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Canadian Real Estate Association cuts home sales forecast for this year and next

 

OTTAWA — The Canadian Real Estate Association cut its 2012 and 2013 outlook for home sales and lowered its national average price forecast on Monday as it reported the biggest month-to-month drop in activity in two years..

The association said that tighter regulations on mortgage lending that came into effect in July helped push August homes sales to their largest month-over-month decline since June 2010.

Sales of previously owned Canadian houses and condos have now gone down in five of the past six months.

"While we always caution that housing market trends at the national level can and do run counter to trends in many local markets, the decline in activity in August was definitely the result of much of the country moving in the same direction," CREA president Wayne Moen said in a statement.

Sales in August slipped 5.8 per cent compared with July and were down 8.9 per cent compared with August 2011.

In its outlook for the year, CREA said Monday that home sales are now forecast to rise by 1.9 per cent to 466,900 units in 2012. That compared with a forecast in June that suggested 475,800 homes would be sold in 2012, up 3.8 per cent from 2011. CREA expects volume will slip by 1.9 per cent to 457,800 units in 2013.

CREA also forecast the national average home price would rise by just 0.6 per cent to $365,000 in 2012 and edge lower by one tenth of one per cent to $364,500 in 2013. The outlook was down from a June forecast that prices would rise by 2.2 per cent to $370,700 in 2012.

Economist David Madani of Capital Economics said the recent slump in home sales suggests that a housing correction is underway.

"Assuming that sales continue to trend lower over the remainder of this year, then the typical lag relationship between sales and prices indicates that house prices will eventually follow suit early next year," he wrote in a report.

Madani, one of the more bearish economists, suggested that house prices will decline by 25 per cent over the next year or two.

However, TD Bank senior economist Sonya Gulati suggested that absent a catalyst like an interest rate increase or external economic shock, there is no reason to think the housing market will rapidly unravel from the current levels.

"The weakness in both the price and sales series in August was largely expected and the regulatory-induced slowdown should persist over the next six to eight months," Gulati said.

TD has suggested that the tighter mortgage rules will shave five percentage points off sales activity and cut prices by three per cent on average during the second half of this year and early 2013.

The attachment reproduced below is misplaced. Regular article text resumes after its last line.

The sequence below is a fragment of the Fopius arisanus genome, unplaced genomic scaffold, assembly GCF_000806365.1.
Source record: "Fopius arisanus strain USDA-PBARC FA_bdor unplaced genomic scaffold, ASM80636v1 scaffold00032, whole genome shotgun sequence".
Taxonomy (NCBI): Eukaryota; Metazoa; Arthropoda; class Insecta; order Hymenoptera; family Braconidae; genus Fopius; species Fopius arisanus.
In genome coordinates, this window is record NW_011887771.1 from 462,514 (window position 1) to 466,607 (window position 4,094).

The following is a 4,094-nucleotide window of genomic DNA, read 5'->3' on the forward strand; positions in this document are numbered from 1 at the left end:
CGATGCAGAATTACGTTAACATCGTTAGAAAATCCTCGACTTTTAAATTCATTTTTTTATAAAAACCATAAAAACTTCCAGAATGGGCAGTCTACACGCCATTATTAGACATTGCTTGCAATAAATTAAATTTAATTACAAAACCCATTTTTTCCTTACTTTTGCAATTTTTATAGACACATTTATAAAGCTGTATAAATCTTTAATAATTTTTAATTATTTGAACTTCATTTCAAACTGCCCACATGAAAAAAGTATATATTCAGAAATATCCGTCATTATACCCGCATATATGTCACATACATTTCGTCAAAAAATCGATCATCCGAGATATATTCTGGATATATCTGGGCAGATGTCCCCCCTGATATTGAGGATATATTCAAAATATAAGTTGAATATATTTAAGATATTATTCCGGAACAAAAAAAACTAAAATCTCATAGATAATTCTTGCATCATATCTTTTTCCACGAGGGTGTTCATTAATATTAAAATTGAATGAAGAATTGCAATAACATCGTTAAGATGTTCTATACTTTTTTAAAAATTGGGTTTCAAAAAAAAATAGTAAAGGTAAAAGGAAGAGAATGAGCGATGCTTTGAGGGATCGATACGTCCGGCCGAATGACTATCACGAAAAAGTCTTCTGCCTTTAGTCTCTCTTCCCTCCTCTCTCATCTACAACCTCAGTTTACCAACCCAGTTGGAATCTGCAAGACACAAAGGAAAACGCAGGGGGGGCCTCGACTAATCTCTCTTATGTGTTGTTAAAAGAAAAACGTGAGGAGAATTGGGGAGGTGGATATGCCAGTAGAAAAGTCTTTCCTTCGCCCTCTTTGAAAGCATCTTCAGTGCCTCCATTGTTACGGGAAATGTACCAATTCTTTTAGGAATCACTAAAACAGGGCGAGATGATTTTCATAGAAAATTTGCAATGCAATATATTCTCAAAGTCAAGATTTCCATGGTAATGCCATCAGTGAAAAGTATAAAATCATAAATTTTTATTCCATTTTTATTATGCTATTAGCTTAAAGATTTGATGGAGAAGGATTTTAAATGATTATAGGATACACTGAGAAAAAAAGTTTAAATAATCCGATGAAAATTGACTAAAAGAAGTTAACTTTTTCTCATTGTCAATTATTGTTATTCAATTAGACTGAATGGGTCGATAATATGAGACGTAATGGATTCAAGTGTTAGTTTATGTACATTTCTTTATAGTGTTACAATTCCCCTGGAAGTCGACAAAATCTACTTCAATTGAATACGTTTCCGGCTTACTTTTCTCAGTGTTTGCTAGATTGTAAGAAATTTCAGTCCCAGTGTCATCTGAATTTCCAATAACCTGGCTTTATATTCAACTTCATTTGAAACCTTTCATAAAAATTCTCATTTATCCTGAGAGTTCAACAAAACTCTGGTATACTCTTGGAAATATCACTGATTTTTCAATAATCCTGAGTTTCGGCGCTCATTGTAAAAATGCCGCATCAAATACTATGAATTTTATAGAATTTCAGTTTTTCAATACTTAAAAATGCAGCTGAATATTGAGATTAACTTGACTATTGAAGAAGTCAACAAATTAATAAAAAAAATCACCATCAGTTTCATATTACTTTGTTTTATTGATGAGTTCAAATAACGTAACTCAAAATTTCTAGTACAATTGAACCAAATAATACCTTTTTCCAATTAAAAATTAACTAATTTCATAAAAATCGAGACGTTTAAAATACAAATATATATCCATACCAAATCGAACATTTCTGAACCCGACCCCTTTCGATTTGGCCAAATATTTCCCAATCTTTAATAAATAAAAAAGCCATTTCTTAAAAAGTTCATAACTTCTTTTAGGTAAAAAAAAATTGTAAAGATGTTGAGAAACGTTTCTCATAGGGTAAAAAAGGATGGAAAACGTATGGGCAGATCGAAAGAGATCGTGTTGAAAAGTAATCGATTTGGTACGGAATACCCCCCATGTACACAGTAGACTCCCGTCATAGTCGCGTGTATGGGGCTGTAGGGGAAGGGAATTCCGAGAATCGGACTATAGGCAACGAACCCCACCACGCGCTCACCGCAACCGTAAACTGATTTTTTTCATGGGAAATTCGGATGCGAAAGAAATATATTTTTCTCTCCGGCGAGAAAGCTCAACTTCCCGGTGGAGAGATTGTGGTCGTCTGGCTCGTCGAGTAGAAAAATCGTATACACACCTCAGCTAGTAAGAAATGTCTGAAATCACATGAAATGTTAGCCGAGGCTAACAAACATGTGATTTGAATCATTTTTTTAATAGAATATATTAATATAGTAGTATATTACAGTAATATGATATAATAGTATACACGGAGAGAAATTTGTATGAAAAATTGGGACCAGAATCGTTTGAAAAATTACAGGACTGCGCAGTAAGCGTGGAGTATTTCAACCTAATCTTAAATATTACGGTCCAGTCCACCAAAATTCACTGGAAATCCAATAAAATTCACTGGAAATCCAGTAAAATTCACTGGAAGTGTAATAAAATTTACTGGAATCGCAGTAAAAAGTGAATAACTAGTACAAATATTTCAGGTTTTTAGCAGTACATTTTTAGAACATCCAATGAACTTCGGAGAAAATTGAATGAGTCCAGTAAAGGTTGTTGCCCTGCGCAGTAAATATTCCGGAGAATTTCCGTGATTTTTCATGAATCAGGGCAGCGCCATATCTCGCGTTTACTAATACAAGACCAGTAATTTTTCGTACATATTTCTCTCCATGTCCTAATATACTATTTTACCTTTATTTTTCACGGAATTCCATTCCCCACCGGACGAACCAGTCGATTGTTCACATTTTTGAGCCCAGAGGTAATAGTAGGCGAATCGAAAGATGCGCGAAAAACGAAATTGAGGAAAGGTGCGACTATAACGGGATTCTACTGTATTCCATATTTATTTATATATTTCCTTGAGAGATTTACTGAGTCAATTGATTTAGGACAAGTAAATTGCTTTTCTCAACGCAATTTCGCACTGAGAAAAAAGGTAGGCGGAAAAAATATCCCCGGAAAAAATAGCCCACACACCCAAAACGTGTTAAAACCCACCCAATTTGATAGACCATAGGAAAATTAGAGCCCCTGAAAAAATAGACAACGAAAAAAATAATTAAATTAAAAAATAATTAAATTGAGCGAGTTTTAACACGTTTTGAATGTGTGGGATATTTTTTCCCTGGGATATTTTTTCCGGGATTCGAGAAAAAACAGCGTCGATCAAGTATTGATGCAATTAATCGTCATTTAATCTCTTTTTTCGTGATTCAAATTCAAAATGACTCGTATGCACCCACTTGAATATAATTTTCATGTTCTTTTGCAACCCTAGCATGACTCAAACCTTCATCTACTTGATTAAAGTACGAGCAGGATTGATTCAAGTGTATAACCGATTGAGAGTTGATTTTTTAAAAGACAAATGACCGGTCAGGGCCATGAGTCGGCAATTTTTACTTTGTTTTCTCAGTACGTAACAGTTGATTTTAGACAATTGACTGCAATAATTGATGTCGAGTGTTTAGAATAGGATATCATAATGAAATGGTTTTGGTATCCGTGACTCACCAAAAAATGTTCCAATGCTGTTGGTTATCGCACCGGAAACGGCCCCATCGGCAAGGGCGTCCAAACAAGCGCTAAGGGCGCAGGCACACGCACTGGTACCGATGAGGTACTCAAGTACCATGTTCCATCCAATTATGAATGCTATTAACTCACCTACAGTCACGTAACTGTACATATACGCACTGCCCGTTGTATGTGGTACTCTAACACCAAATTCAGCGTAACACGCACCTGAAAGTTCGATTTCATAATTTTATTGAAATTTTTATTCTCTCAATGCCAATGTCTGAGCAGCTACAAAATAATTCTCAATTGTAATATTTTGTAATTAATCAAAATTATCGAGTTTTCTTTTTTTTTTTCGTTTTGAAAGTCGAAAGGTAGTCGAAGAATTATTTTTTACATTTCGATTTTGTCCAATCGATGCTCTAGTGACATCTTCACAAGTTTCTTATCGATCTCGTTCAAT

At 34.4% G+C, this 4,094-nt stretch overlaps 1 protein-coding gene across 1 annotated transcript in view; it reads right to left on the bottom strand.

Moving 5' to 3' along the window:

In the next three years, the bank has said it expects the combination of the tighter rules and anticipated modest increases in interest rates will result in a 10 per cent price correction on homes.

CREA said sales were lower in about two-thirds of all local markets across Canada representing 80 per cent of national activity, with lower monthly sales in almost all large urban centres, Toronto, Montreal, Vancouver, the Fraser Valley, Calgary, Edmonton and Ottawa.

The national sales-to-new listings ratio, a measure of market balance, stood at 51 per cent in August, down from 53.1 per cent in July, while the national number of months of inventory, stood at 6.5 months at the end of August, up from 6.1 months at the end of July.

The number of months of inventory represents the number of months it would take to sell current inventories at the current pace of sales.

"The broadly based decline in August sales activity suggests that some buyers may no longer qualify for a mortgage now that amortization periods for high ratio mortgages have been shortened,"said Gregory Klump, CREA's chief economist.

"As the lynchpin of the housing market, lower first-time buying activity will have downstream effects over the rest of the market. While we expect it will likely take more time for move-up buyers to sell their current home, a few more months of data are needed to gauge the broader impact of recent regulatory changes on Canada's housing market."

Ottawa has tightened mortgage rules four times since 2008.

Among the most recent changes, the federal government reduced the maximum amortization terms for government insured mortgages to 25 years from 30.



Read more: http://www.theprovince.com/business/Canadian+Real+Estate+Association+cuts+home+sales+forecast+this+year+next/7254739/story.html#ixzz29PDrZmfS


Read more: http://www.theprovince.com/business/Canadian+Real+Estate+Association+cuts+home+sales+forecast+this+year+next/7254739/story.html#ixzz29PDbKecW

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